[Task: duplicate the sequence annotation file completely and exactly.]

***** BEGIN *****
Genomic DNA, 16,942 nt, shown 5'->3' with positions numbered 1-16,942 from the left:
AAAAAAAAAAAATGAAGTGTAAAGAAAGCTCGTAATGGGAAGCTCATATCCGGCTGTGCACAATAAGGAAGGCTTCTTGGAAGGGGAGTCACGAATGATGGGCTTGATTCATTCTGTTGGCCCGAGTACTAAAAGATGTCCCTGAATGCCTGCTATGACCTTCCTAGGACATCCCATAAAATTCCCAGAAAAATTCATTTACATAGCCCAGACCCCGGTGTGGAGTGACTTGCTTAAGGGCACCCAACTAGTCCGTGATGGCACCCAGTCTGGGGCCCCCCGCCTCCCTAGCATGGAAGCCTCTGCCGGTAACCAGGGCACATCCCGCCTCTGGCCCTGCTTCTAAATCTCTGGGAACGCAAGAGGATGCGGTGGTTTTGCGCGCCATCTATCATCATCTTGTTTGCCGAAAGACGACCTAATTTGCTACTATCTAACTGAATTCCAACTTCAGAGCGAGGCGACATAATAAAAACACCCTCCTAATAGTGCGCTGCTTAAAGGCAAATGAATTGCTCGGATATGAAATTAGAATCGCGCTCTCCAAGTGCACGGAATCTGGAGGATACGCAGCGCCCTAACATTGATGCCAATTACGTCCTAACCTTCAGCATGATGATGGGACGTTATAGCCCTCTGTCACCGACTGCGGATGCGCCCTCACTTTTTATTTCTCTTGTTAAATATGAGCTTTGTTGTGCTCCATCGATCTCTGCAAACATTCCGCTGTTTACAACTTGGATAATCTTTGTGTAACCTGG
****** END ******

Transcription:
Genomic DNA, 16,942 nt, shown 5'->3' with positions numbered 1-16,942 from the left:
AAAAAAAAAAAATGAAGTGTAAAGAAAGCTCGTAATGGGAAGCTCATATCCGGCTGTGCACAATAAGGAAGGCTTCTTGGAAGGGGAGTCACGAATGATGGGCTTGATTCATTCTGTTGGCCCGAGTACTAAAAGATGTCCCTGAATGCCTGCTATGACCTTCCTAGGACATCCCATAAAATTCCCAGAAAAATTCATTTACATAGCCCAGACCCCGGTGTGGAGTGACTTGCTTAAGGGCACCCAACTAGTCCGTGATGGCACCCAGTCTGGGGCCCCCCGCCTCCCTAGCATGGAAGCCTCTGCCGGTAACCAGGGCACATCCCGCCTCTGGCCCTGCTTCTAAATCTCTGGGAACGCAAGAGGATGCGGTGGTTTTGCGCGCCATCTATCATCATCTTGTTTGCCGAAAGACGACCTAATTTGCTACTATCTAACTGAATTCCAACTTCAGAGCGAGGCGACATAATAAAAACACCCTCCTAATAGTGCGCTGCTTAAAGGCAAATGAATTGCTCGGATATGAAATTAGAATCGCGCTCTCCAAGTGCACGGAATCTGGAGGATACGCAGCGCCCTAACATTGATGCCAATTACGTCCTAACCTTCAGCATGATGATGGGACGTTATAGCCCTCTGTCACCGACTGCGGATGCGCCCTCACTTTTTATTTCTCTTGTTAAATATGAGCTTTGTTGTGCTCCATCGATCTCTGCAAACATTCCGCTGTTTACAACTTGGATAATCTTTGTGTAACCTGG